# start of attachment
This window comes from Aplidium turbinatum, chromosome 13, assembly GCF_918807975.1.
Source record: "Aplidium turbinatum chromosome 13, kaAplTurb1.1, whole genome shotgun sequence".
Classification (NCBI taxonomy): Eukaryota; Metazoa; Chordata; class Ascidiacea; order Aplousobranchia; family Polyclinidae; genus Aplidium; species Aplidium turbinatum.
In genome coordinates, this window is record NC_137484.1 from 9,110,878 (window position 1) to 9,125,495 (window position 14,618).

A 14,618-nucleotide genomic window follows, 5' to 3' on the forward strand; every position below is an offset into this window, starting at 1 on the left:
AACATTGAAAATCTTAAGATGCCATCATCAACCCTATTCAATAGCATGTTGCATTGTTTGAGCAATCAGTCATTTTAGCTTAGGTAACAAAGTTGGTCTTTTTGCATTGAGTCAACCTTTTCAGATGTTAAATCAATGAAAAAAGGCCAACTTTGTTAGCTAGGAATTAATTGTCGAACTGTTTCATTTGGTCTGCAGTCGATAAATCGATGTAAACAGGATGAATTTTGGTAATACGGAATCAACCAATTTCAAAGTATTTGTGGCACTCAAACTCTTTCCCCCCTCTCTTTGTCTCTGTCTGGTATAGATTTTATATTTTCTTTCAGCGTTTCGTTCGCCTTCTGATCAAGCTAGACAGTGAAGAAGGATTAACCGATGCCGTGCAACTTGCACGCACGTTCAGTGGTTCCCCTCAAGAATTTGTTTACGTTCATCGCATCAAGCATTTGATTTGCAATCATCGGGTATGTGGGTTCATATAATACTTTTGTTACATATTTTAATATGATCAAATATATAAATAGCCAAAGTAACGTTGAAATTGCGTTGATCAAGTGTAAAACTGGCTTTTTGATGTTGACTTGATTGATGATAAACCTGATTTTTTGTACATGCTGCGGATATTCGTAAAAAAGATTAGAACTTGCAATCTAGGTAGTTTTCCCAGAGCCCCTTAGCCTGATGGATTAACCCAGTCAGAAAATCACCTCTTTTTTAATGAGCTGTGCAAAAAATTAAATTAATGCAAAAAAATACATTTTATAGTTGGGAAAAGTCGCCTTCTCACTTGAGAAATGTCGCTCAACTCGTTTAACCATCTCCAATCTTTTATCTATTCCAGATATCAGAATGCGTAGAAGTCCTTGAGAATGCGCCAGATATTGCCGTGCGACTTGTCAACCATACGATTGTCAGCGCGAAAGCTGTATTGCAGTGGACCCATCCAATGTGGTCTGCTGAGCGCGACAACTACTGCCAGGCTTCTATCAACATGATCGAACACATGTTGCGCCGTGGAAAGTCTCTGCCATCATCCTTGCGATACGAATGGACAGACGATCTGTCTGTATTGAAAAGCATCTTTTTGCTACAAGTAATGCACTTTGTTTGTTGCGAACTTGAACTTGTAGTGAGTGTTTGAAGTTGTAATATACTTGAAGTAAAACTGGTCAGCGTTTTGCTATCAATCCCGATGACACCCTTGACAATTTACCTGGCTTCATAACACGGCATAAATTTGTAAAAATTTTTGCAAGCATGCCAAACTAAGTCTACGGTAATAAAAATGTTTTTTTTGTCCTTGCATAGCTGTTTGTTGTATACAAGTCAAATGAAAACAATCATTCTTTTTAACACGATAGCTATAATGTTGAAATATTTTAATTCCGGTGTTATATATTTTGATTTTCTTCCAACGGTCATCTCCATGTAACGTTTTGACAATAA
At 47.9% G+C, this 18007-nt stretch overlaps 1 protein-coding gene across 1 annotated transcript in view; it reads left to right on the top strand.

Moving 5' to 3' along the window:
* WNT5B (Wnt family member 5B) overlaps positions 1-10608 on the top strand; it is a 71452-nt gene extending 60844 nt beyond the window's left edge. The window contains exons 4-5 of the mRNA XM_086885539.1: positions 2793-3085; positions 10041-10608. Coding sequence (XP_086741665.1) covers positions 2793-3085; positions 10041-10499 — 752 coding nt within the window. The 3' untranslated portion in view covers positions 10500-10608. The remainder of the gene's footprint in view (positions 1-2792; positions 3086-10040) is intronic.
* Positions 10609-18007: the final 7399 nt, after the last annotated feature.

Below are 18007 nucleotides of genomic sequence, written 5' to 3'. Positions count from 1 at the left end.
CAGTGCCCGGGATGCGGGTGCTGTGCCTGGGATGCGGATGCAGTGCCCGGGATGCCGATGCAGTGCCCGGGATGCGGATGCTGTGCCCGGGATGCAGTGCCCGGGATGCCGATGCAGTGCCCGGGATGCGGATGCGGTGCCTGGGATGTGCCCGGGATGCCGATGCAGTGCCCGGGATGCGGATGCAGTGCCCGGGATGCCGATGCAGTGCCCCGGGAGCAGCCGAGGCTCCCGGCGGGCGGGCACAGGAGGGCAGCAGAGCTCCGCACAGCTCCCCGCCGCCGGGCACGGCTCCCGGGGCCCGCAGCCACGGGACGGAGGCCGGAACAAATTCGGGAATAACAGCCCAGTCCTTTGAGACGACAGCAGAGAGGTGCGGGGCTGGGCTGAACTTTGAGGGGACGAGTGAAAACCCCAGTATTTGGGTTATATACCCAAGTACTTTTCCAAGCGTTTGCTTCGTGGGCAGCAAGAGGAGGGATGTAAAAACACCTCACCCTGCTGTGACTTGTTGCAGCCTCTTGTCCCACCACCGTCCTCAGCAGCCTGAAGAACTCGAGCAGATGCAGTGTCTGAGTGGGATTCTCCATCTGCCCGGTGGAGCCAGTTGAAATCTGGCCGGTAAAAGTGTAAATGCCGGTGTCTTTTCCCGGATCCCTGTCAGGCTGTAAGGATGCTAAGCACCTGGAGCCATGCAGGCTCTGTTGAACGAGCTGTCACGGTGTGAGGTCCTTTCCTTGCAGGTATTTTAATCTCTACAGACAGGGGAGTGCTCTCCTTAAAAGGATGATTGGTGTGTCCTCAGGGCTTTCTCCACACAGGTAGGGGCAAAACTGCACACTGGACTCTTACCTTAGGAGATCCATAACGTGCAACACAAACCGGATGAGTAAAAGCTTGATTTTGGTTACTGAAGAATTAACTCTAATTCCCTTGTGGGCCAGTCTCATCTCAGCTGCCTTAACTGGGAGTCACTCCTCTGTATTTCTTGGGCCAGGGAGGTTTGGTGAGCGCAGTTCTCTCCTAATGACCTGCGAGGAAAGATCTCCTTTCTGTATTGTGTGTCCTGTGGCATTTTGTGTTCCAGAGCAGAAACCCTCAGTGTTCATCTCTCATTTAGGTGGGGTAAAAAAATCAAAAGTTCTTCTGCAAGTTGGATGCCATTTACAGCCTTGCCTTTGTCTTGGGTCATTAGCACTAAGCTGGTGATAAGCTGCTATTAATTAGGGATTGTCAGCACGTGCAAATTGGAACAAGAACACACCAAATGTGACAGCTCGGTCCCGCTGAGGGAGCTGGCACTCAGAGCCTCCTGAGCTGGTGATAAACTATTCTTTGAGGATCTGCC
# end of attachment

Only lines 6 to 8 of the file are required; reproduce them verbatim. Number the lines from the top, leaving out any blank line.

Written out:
AACATTGAAAATCTTAAGATGCCATCATCAACCCTATTCAATAGCATGTTGCATTGTTTGAGCAATCAGTCATTTTAGCTTAGGTAACAAAGTTGGTCTTTTTGCATTGAGTCAACCTTTTCAGATGTTAAATCAATGAAAAAAGGCCAACTTTGTTAGCTAGGAATTAATTGTCGAACTGTTTCATTTGGTCTGCAGTCGATAAATCGATGTAAACAGGATGAATTTTGGTAATACGGAATCAACCAATTTCAAAGTATTTGTGGCACTCAAACTCTTTCCCCCCTCTCTTTGTCTCTGTCTGGTATAGATTTTATATTTTCTTTCAGCGTTTCGTTCGCCTTCTGATCAAGCTAGACAGTGAAGAAGGATTAACCGATGCCGTGCAACTTGCACGCACGTTCAGTGGTTCCCCTCAAGAATTTGTTTACGTTCATCGCATCAAGCATTTGATTTGCAATCATCGGGTATGTGGGTTCATATAATACTTTTGTTACATATTTTAATATGATCAAATATATAAATAGCCAAAGTAACGTTGAAATTGCGTTGATCAAGTGTAAAACTGGCTTTTTGATGTTGACTTGATTGATGATAAACCTGATTTTTTGTACATGCTGCGGATATTCGTAAAAAAGATTAGAACTTGCAATCTAGGTAGTTTTCCCAGAGCCCCTTAGCCTGATGGATTAACCCAGTCAGAAAATCACCTCTTTTTTAATGAGCTGTGCAAAAAATTAAATTAATGCAAAAAAATACATTTTATAGTTGGGAAAAGTCGCCTTCTCACTTGAGAAATGTCGCTCAACTCGTTTAACCATCTCCAATCTTTTATCTATTCCAGATATCAGAATGCGTAGAAGTCCTTGAGAATGCGCCAGATATTGCCGTGCGACTTGTCAACCATACGATTGTCAGCGCGAAAGCTGTATTGCAGTGGACCCATCCAATGTGGTCTGCTGAGCGCGACAACTACTGCCAGGCTTCTATCAACATGATCGAACACATGTTGCGCCGTGGAAAGTCTCTGCCATCATCCTTGCGATACGAATGGACAGACGATCTGTCTGTATTGAAAAGCATCTTTTTGCTACAAGTAATGCACTTTGTTTGTTGCGAACTTGAACTTGTAGTGAGTGTTTGAAGTTGTAATATACTTGAAGTAAAACTGGTCAGCGTTTTGCTATCAATCCCGATGACACCCTTGACAATTTACCTGGCTTCATAACACGGCATAAATTTGTAAAAATTTTTGCAAGCATGCCAAACTAAGTCTACGGTAATAAAAATGTTTTTTTTGTCCTTGCATAGCTGTTTGTTGTATACAAGTCAAATGAAAACAATCATTCTTTTTAACACGATAGCTATAATGTTGAAATATTTTAATTCCGGTGTTATATATTTTGATTTTCTTCCAACGGTCATCTCCATGTAACGTTTTGACAATAA
At 47.9% G+C, this 18007-nt stretch overlaps 1 protein-coding gene across 1 annotated transcript in view; it reads left to right on the top strand.

Moving 5' to 3' along the window: